by 80% and is enjoying the largest yields in ten years of gardening. His tomatoes are the largest, sweetest ones he can remember and continued to produce long past the normal harvest season. His pepper plants normally produce about 12 peppers. This year, single plants are producing up to 90 peppers and were still producing in late November!
Part of the benefits are likely to be temporary. Bio wash breaks down the unused nutrients that remain in the soil. Eventually growers will need to add additional nutrients. Considering the (1) increasing costs of fertilizers and (2) the environmental damage being caused by them growers are welcoming the reduced costs and increased profit margins.
Bio Wash is the catalyst that boosts the potential profits. The good value is agricultural real estate where prices are low… such as Florida (due to the real estate crash and a lot of groves purchased before the crash for conversion to residential use). These groves were never developed and now the developers have abandoned or want to get rid of them at bargain prices.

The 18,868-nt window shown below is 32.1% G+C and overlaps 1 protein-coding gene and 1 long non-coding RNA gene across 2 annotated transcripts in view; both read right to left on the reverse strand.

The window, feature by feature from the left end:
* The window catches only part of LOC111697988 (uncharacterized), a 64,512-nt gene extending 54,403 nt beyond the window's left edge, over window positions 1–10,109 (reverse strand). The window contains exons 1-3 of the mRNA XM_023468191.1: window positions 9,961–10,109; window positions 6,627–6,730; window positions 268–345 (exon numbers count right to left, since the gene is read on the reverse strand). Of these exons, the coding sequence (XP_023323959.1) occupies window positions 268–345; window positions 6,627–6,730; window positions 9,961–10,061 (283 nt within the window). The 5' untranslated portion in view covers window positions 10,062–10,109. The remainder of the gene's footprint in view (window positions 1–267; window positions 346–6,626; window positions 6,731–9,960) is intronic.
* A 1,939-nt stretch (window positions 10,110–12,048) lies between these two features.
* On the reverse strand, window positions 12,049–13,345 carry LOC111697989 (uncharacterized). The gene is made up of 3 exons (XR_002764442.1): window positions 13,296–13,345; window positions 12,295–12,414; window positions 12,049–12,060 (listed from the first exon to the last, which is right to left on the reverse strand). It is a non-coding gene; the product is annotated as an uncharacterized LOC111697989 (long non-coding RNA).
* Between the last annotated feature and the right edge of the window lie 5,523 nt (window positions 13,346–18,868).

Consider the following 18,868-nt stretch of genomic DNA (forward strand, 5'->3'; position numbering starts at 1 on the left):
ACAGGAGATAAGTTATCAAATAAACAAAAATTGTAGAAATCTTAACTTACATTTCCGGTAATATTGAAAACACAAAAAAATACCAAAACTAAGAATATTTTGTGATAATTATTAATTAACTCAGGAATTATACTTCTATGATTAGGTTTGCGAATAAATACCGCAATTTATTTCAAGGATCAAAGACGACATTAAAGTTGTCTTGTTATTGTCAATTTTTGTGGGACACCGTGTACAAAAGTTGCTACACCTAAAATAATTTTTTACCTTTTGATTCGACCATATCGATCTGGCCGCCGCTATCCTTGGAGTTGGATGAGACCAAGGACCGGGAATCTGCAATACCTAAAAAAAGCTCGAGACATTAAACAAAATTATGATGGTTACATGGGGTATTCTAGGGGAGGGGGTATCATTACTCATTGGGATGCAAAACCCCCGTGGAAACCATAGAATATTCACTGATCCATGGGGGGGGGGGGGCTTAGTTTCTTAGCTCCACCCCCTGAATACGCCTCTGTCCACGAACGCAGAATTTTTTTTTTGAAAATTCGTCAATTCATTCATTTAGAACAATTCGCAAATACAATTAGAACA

Another place where agricultural real estate offers great value is in Ecuador where land has been inexpensive… the sun shines 365 days a year over rich volcanic soil.
There are opportunities in so many crops in Ecuador plus some farms have multi dimensional opportunity a combination of beach front development and agriculture.
Delegates on Jean Marie Butterlin’s Ecuador agricultural expedition visiting a beach front farm with…
multi dimensional opportunity. See more on Ecuador agricultural opportunity here. Low real estate prices… excellent climate… a growing local market and a relaxed lifestyle.